Lt. Commander Ross records that Randy is expressionless. They conduct a test starting from the number 100, Randy is asked to proceed downward by seven. 100, 93, 86, 79, 72, 65…65….65…when asked to go past 65, Randy is unable to. In the middle of the test, he’s forgotten what they’re doing. Later, though, Dement records a more optimistic interaction. After 3AM, Dement and Randy find themselves in a penny arcade. The two compete in about 100 games on a pinball machine and Randy wins every time. To Dement, this is proof of “his lack of physical or psychomotor impairment.”

Conference on sleep experiment

As the morning comes, Randy gives a press conference. According to all observers, it’s the best he’s presented himself – he’s articulate, informative, engaging. He’s also a world record holder. 

January 8, 1964, Randy Gardner, 17 years old, has gone without sleep for eleven days. He is whisked away to the San Diego Naval Hospital where, watched over by more sleep researchers in a lab. Randy finally gets his first night’s sleep in 264 hours and 12 minutes. He slept for 14 hours and 40 minutes, before he finally gets up to use the bathroom. He stays up for 24 hours before going back to bed for another eight hours…and continues his life as normal

The data of his brain activity is processed in Arizona, and the results are pretty interesting. While Randy technically stayed awake, his brain was taking catnaps. Parts of his brain would actually fall asleep, while other parts remained active. This may explain the hallucinations, they were actually dreaming while still awake. Randy set out to prove the human body doesn’t need sleep; instead, he learned that the body finds a way.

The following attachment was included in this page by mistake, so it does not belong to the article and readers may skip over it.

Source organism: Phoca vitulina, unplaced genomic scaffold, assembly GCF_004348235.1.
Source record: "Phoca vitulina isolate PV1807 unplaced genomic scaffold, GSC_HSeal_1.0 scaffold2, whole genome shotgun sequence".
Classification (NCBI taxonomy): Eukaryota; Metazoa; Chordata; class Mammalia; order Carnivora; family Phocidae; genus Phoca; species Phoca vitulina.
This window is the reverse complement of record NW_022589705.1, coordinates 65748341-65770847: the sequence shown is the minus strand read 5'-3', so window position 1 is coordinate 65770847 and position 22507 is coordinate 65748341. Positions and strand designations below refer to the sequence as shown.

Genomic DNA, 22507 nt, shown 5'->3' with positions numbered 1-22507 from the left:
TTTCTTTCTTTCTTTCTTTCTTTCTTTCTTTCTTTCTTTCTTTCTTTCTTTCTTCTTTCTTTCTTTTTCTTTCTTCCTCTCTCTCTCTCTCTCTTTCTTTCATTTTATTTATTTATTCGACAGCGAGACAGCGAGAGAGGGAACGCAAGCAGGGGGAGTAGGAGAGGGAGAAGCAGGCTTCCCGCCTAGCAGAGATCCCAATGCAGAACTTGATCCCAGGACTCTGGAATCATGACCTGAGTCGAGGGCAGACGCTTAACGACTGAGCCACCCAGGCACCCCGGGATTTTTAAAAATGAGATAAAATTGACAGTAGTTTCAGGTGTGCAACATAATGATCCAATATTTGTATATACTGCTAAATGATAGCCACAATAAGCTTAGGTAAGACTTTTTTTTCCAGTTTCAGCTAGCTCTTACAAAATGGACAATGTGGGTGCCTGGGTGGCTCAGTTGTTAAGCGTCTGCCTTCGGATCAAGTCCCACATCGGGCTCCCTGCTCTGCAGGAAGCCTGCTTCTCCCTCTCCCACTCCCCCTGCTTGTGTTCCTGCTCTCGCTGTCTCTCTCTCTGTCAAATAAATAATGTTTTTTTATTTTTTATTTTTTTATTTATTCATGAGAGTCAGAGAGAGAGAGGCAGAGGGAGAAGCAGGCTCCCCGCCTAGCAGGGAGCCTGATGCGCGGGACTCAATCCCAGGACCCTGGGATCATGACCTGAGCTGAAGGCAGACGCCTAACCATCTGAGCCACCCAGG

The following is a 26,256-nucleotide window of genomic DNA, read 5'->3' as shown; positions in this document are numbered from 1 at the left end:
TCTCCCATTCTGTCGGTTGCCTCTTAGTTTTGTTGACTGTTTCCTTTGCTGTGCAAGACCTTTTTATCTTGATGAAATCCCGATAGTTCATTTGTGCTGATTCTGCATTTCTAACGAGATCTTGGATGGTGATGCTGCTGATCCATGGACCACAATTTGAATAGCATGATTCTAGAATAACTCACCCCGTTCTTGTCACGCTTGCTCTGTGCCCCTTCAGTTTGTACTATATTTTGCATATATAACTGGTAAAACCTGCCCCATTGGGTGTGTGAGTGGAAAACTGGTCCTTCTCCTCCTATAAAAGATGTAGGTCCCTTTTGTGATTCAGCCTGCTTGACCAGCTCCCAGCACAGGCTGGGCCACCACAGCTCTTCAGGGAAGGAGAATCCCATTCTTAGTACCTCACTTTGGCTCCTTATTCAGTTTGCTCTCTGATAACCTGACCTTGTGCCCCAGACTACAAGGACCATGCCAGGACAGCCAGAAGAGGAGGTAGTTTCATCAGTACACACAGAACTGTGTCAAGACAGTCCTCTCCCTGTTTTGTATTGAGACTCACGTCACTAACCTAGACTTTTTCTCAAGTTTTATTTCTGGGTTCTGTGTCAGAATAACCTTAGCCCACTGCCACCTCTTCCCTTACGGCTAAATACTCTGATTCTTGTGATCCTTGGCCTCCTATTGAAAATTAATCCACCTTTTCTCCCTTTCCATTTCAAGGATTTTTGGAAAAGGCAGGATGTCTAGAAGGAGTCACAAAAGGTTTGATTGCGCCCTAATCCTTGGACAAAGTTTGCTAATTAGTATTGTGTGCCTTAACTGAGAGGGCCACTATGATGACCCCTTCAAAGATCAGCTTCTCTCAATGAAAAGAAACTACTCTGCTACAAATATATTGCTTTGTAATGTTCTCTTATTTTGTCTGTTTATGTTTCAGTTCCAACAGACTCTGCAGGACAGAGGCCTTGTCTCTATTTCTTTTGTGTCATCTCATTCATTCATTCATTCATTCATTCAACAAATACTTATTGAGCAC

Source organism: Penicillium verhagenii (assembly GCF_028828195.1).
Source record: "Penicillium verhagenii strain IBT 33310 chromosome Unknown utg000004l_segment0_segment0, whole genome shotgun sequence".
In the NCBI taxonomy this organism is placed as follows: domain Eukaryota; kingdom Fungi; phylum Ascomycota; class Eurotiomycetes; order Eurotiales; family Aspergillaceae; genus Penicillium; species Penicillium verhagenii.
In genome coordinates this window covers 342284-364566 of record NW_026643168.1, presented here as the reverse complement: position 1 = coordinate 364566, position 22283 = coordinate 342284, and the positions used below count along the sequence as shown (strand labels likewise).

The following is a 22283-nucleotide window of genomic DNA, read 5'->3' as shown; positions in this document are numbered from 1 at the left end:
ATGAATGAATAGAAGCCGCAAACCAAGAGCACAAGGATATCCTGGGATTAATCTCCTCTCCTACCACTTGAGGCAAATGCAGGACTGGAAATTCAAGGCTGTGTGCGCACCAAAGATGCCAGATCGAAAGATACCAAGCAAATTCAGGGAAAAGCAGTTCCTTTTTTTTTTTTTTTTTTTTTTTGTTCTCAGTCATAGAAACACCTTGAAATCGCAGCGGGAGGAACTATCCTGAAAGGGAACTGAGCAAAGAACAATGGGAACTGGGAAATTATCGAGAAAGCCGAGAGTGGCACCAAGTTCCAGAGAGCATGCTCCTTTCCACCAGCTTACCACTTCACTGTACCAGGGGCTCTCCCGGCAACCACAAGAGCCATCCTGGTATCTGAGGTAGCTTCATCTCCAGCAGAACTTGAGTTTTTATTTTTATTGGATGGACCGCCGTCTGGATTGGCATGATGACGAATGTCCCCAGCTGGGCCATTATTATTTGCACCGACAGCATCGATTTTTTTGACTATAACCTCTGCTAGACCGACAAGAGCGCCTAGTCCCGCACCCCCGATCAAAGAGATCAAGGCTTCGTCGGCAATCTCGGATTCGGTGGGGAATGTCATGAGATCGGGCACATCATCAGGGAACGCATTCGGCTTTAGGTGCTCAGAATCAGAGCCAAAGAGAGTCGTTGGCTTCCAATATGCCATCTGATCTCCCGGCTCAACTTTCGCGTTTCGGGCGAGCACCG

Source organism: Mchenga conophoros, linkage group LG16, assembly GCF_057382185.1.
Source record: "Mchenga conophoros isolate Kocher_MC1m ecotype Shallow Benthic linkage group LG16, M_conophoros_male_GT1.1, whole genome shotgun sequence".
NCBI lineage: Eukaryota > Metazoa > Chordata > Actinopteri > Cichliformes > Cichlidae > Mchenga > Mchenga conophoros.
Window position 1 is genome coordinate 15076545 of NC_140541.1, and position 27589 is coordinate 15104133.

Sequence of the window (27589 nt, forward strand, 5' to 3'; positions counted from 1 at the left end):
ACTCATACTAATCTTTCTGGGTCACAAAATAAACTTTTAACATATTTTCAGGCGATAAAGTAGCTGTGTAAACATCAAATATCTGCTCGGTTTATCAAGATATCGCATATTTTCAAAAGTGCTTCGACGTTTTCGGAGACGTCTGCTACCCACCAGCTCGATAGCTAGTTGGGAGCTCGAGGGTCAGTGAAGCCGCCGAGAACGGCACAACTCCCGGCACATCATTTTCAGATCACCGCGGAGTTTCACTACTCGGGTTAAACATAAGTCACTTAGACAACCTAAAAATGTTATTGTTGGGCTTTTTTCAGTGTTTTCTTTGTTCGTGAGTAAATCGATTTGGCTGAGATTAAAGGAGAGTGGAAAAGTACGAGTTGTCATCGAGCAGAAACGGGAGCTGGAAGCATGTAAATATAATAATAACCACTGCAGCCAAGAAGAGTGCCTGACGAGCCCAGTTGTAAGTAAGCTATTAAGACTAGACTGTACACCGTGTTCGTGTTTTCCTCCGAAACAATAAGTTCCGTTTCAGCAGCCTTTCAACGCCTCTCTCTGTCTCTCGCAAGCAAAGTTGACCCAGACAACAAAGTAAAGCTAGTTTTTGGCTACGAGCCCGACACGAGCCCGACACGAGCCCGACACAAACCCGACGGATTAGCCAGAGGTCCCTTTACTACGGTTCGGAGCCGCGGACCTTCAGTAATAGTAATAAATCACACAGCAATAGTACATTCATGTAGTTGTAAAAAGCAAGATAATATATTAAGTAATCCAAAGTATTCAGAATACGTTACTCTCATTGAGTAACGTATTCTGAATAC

Randy gardner

Well into his 60s, he continues to be contacted by scientists and researchers from around the world, but there’s also a not-so-fun side effect. Randy suffers from almost-debilitating insomnia, and he fully blames his record-breaking stunt. He suffered for almost a decade before finally finding a routine that works for him – and now, the boy who didn’t sleep is a man who needs his eight hours.

In the meantime, many others have worked to dethrone Randy. The Guinness Book of World Records, though, recognizes Maureen Weston of Peterborough, United Kingdom, who in 1977 went without sleep while participating in a rocking chair marathon for 449 hours that’s 18 days and 17 hours! But don’t even try to beat that. The Guinness Book of World Records no longer recognizes the category of sleep deprivation, deeming it too dangerous.


So, the question should be changed from how long can we go without sleep to how long is it okay to go without sleep and the answer seems to be about 16 hours of wakefulness. Once you get past 16 hours of being awake that’s when we start to see mental deterioration and physiological deterioration in the body. We know that after you’ve been awake for 19 or 20 hours your mental capacity is so impaired that you would be as deficient to someone who is legally drunk. So if you were to ask me what is the recycle rate of a human being it does seem to be about 16 and we need about eight hours of sleep to repair the damage of wakefulness essentially is low-level brain damaged

sleep deprivation

Sleep isn’t lost time, or just a way to rest when all our important work is done. Instead, it’s a critical function, during which your body balances and regulates its vital systems, affecting respiration and regulating everything from circulation to growth and immune response

So hopefully you can see now that skimping on sleep not only harms your long-term health, but can actually have serious effects. If you are interested in more such articles then do check out our website

Author : Dr. Easminara Shaikh